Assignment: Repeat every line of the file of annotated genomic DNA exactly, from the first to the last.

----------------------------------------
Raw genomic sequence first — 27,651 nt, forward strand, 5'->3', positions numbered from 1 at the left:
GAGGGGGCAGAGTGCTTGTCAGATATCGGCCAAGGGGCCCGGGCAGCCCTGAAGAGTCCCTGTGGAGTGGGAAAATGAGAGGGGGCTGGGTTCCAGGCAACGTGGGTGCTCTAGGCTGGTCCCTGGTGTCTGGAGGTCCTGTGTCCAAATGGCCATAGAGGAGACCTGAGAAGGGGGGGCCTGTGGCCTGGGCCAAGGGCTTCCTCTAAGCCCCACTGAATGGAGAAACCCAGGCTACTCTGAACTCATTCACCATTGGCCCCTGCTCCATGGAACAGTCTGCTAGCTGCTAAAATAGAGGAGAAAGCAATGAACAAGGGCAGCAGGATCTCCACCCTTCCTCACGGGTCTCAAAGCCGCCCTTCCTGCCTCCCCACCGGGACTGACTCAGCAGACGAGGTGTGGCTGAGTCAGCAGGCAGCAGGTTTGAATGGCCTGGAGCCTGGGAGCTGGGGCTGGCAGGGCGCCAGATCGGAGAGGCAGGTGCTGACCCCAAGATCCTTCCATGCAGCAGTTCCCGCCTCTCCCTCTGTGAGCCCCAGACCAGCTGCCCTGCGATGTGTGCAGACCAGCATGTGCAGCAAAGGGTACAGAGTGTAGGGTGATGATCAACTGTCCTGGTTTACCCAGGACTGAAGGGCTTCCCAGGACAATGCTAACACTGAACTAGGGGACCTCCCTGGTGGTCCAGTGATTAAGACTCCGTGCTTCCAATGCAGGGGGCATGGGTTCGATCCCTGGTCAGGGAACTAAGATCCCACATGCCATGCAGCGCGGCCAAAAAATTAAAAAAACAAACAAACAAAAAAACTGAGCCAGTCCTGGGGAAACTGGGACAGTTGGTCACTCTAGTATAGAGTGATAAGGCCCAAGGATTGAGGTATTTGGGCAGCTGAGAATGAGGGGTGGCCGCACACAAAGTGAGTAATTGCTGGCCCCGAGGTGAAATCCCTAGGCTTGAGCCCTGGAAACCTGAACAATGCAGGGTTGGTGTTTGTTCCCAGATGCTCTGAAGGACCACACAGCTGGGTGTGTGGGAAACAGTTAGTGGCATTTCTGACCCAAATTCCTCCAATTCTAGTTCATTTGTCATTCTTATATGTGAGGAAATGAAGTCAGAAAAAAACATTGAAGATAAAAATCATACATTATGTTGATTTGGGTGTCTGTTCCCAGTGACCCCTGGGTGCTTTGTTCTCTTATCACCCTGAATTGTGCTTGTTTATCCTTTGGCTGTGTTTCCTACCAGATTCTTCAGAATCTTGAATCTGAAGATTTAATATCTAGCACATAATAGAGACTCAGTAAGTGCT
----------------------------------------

Raw genomic sequence first — 27,651 nt, forward strand, 5'->3', positions numbered from 1 at the left:
GAGGGGGCAGAGTGCTTGTCAGATATCGGCCAAGGGGCCCGGGCAGCCCTGAAGAGTCCCTGTGGAGTGGGAAAATGAGAGGGGGCTGGGTTCCAGGCAACGTGGGTGCTCTAGGCTGGTCCCTGGTGTCTGGAGGTCCTGTGTCCAAATGGCCATAGAGGAGACCTGAGAAGGGGGGGCCTGTGGCCTGGGCCAAGGGCTTCCTCTAAGCCCCACTGAATGGAGAAACCCAGGCTACTCTGAACTCATTCACCATTGGCCCCTGCTCCATGGAACAGTCTGCTAGCTGCTAAAATAGAGGAGAAAGCAATGAACAAGGGCAGCAGGATCTCCACCCTTCCTCACGGGTCTCAAAGCCGCCCTTCCTGCCTCCCCACCGGGACTGACTCAGCAGACGAGGTGTGGCTGAGTCAGCAGGCAGCAGGTTTGAATGGCCTGGAGCCTGGGAGCTGGGGCTGGCAGGGCGCCAGATCGGAGAGGCAGGTGCTGACCCCAAGATCCTTCCATGCAGCAGTTCCCGCCTCTCCCTCTGTGAGCCCCAGACCAGCTGCCCTGCGATGTGTGCAGACCAGCATGTGCAGCAAAGGGTACAGAGTGTAGGGTGATGATCAACTGTCCTGGTTTACCCAGGACTGAAGGGCTTCCCAGGACAATGCTAACACTGAACTAGGGGACCTCCCTGGTGGTCCAGTGATTAAGACTCCGTGCTTCCAATGCAGGGGGCATGGGTTCGATCCCTGGTCAGGGAACTAAGATCCCACATGCCATGCAGCGCGGCCAAAAAATTAAAAAAACAAACAAACAAAAAAACTGAGCCAGTCCTGGGGAAACTGGGACAGTTGGTCACTCTAGTATAGAGTGATAAGGCCCAAGGATTGAGGTATTTGGGCAGCTGAGAATGAGGGGTGGCCGCACACAAAGTGAGTAATTGCTGGCCCCGAGGTGAAATCCCTAGGCTTGAGCCCTGGAAACCTGAACAATGCAGGGTTGGTGTTTGTTCCCAGATGCTCTGAAGGACCACACAGCTGGGTGTGTGGGAAACAGTTAGTGGCATTTCTGACCCAAATTCCTCCAATTCTAGTTCATTTGTCATTCTTATATGTGAGGAAATGAAGTCAGAAAAAAACATTGAAGATAAAAATCATACATTATGTTGATTTGGGTGTCTGTTCCCAGTGACCCCTGGGTGCTTTGTTCTCTTATCACCCTGAATTGTGCTTGTTTATCCTTTGGCTGTGTTTCCTACCAGATTCTTCAGAATCTTGAATCTGAAGATTTAATATCTAGCACATAATAGAGACTCAGTAAGTGCT